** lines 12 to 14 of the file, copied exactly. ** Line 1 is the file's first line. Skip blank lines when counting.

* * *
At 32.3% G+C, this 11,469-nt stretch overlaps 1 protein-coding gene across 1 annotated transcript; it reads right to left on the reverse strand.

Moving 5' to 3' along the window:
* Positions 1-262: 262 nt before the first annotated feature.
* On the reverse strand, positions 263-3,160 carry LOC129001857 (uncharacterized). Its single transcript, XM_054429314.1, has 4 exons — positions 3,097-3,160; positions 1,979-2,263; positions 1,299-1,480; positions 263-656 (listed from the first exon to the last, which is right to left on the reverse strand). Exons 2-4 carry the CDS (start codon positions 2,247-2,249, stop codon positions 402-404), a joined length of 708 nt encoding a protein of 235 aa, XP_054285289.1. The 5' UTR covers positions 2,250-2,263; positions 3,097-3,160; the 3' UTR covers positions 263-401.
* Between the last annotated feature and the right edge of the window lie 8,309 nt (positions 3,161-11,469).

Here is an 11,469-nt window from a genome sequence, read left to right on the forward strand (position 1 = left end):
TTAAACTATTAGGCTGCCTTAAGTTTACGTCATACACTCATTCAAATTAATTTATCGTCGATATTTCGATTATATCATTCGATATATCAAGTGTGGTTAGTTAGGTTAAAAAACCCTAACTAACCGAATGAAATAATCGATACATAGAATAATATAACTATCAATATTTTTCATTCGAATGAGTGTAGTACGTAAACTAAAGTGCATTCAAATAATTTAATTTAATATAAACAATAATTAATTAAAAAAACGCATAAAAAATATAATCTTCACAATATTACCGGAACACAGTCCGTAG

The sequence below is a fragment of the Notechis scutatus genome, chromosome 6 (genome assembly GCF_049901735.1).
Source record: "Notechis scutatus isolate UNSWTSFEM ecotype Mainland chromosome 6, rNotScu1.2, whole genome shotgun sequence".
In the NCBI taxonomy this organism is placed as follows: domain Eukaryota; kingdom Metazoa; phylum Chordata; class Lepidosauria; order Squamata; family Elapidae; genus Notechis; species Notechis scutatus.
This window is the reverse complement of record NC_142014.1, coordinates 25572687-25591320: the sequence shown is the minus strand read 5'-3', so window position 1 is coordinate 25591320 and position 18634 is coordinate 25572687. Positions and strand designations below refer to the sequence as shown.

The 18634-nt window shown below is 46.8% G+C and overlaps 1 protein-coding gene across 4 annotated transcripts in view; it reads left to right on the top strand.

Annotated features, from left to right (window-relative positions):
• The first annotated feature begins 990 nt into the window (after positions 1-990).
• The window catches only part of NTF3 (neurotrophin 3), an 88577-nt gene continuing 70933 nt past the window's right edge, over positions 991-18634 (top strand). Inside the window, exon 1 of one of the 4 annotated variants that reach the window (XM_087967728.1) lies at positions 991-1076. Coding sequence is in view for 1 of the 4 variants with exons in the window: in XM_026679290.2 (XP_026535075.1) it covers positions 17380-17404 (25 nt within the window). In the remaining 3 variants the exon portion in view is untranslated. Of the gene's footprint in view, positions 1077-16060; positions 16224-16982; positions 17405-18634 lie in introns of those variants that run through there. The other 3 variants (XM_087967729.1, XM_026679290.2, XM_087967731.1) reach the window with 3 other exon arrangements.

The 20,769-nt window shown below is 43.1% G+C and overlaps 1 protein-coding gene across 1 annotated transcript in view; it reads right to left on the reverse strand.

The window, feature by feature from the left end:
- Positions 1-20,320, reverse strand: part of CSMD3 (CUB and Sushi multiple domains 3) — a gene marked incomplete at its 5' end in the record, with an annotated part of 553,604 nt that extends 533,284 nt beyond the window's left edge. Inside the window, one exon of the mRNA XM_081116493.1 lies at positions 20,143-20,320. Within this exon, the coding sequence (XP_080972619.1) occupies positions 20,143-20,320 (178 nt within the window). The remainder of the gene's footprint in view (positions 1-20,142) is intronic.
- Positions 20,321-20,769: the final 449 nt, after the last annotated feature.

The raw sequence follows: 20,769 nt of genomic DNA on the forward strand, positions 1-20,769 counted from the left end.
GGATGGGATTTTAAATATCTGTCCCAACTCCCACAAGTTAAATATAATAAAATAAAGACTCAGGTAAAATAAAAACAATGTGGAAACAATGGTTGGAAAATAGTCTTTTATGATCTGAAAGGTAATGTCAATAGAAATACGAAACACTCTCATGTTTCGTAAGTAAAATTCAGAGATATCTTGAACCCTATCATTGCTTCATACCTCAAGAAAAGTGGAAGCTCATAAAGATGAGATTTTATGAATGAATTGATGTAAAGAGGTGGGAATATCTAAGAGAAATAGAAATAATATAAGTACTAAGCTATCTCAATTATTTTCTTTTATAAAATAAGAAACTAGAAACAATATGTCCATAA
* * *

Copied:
The 18634-nt window shown below is 46.8% G+C and overlaps 1 protein-coding gene across 4 annotated transcripts in view; it reads left to right on the top strand.

Annotated features, from left to right (window-relative positions):
• The first annotated feature begins 990 nt into the window (after positions 1-990).